Teaching in a Makerspace: The Pedagogical Practices of Makerspace Instructors

Teaching in a Makerspace: The Pedagogical Practices of Makerspace Instructors

Catherine Otieno (Aims Community College, USA)
DOI: 10.4018/978-1-7998-2914-0.ch002

Abstract

This chapter provides an in-depth study of the teaching practices of instructors who primarily guide and facilitate learning in a makespace. With a close look at the pedagogical practices that govern teaching and learning in the maker classroom, this study presents instructors who modeled these frameworks. In addition to their own knowledge base and expertise, they were able to efficiently and effectively integrate multi-resources in a unique learning environment while helping learners succeed and adopt the maker mindset. Makerspaces are changing how we perceive learning and teaching. Instructors highlighted in this chapter put forth activities and learning goals that were learner centered and interesting to various learning needs. They designed and created a learning environment that safeguarded learners and allowed them to experiment with ideas and materials, creating different iterations of learning and redefining what success and failure means.
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Introduction

The call for all educators to create learning environments that implement teaching strategies, which not only helps student master content, but also learn essential 21st century skills has been echoed by many (Partnership for 21st Century Learning (P21), 2019; Wagner, 2008; Washor & Mojkowski, 2013). Makerspaces are learning environments that proponents argue will help educators tackle such issues and hopefully reform education (Dougherty, 2013; Honey & Kanter 2013; Martinez & Stager 2013; Petrich, Wilkinson, & Bevan, 2013). Defined as spaces where individuals can freely make, tinker, innovate, and create, makerspaces have become a phenomenon (Dougherty, 2005). Makerspaces call for educators to foster the maker mindset among learners; the mindset that students can turn ideas into creative realities, and use the knowledge gained to be innovators (Honey & Kanter, 2013). A making and tinkering mindset, within these spaces, strives to help learners learn through making. As a rising trend, makerspaces are positively pushed in order to provide spaces that bring out and sustain the curiosity of young minds instead of stifling them by extrinsic goals and expectations as called for in many schools settings (Honey & Kanter, 2013).Makerspaces are designed to be supportive, challenging, and engage learners in meaningful activities, which in turn, rekindle their natural motivation to learn (Honey & Kanter, 2013).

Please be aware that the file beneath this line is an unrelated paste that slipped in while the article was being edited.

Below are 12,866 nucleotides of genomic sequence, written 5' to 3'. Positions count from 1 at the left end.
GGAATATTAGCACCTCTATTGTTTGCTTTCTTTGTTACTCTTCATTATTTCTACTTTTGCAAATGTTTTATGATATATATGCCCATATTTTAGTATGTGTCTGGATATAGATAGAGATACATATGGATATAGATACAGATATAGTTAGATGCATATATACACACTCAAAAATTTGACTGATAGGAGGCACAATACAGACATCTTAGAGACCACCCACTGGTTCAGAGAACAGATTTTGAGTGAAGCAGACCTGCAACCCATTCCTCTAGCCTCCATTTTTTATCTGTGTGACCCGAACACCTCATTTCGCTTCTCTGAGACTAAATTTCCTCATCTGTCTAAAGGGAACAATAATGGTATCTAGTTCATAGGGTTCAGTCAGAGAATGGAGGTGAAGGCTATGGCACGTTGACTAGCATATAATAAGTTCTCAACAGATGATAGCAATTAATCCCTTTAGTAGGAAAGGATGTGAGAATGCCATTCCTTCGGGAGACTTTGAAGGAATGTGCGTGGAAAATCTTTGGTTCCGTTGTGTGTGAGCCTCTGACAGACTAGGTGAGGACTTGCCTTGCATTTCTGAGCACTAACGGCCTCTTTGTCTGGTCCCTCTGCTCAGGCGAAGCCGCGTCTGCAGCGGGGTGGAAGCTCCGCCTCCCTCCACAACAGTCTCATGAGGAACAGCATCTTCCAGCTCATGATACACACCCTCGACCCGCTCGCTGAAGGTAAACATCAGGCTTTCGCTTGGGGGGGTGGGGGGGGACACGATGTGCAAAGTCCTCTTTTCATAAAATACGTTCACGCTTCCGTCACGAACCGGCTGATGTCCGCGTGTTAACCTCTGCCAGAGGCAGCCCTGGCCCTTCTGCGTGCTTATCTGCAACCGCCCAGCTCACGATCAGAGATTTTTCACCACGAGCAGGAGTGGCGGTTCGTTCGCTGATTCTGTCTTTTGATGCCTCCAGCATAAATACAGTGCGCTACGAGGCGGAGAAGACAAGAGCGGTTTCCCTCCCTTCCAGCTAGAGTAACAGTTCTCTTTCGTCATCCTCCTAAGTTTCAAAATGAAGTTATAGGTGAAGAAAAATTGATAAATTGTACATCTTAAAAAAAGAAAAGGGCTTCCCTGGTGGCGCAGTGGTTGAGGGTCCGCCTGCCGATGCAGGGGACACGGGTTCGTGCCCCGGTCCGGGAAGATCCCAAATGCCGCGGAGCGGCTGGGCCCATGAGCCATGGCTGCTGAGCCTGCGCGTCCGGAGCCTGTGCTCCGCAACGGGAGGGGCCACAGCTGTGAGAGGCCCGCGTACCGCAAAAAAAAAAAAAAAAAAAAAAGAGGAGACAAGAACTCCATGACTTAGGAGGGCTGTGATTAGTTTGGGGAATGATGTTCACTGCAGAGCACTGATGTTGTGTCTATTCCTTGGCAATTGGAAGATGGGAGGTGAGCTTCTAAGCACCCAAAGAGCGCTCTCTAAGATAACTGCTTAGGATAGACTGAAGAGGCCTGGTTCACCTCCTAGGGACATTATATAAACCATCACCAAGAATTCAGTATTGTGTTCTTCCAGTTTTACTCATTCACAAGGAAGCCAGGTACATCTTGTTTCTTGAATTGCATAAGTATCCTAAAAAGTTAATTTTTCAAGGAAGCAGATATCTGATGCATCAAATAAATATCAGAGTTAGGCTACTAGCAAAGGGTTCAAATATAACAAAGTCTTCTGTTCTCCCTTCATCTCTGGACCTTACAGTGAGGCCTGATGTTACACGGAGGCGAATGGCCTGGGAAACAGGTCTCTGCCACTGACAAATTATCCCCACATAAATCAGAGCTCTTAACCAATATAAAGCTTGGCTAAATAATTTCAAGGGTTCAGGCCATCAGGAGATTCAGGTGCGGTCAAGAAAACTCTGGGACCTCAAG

Pure Instructionism is a pedagogy, which equips students with skill sets needed; however, with the evolution of learning spaces and technology integration, skills required of learners has changed. With Instructionism pedagogy, there exists two set of students: 1. Ones who succeed academically in areas they were told and who have been limited to explore and reach their full potential and 2. Those that struggle in specific academic areas. Those students may have given up due to a low self-esteem or due to others’ opinions, which may hinder their ability to reach their full potential (Martinez & Stager, 2013). Making in the makerspaces strives to remedy this and provide opportunity for growth in one’s full potential for all students. With the evolving technology, not only have opportunities for integration become imminent, making and tinkering has also become much easier.

Many studies have focused on the connection between learning and making in the makerspaces, but none have really delved into the teaching strategies within makerspaces that makes them so successful. The purpose of this qualitative case study was to examine the pedagogical practices of makerspace instructors in both formal and informal makerspaces.

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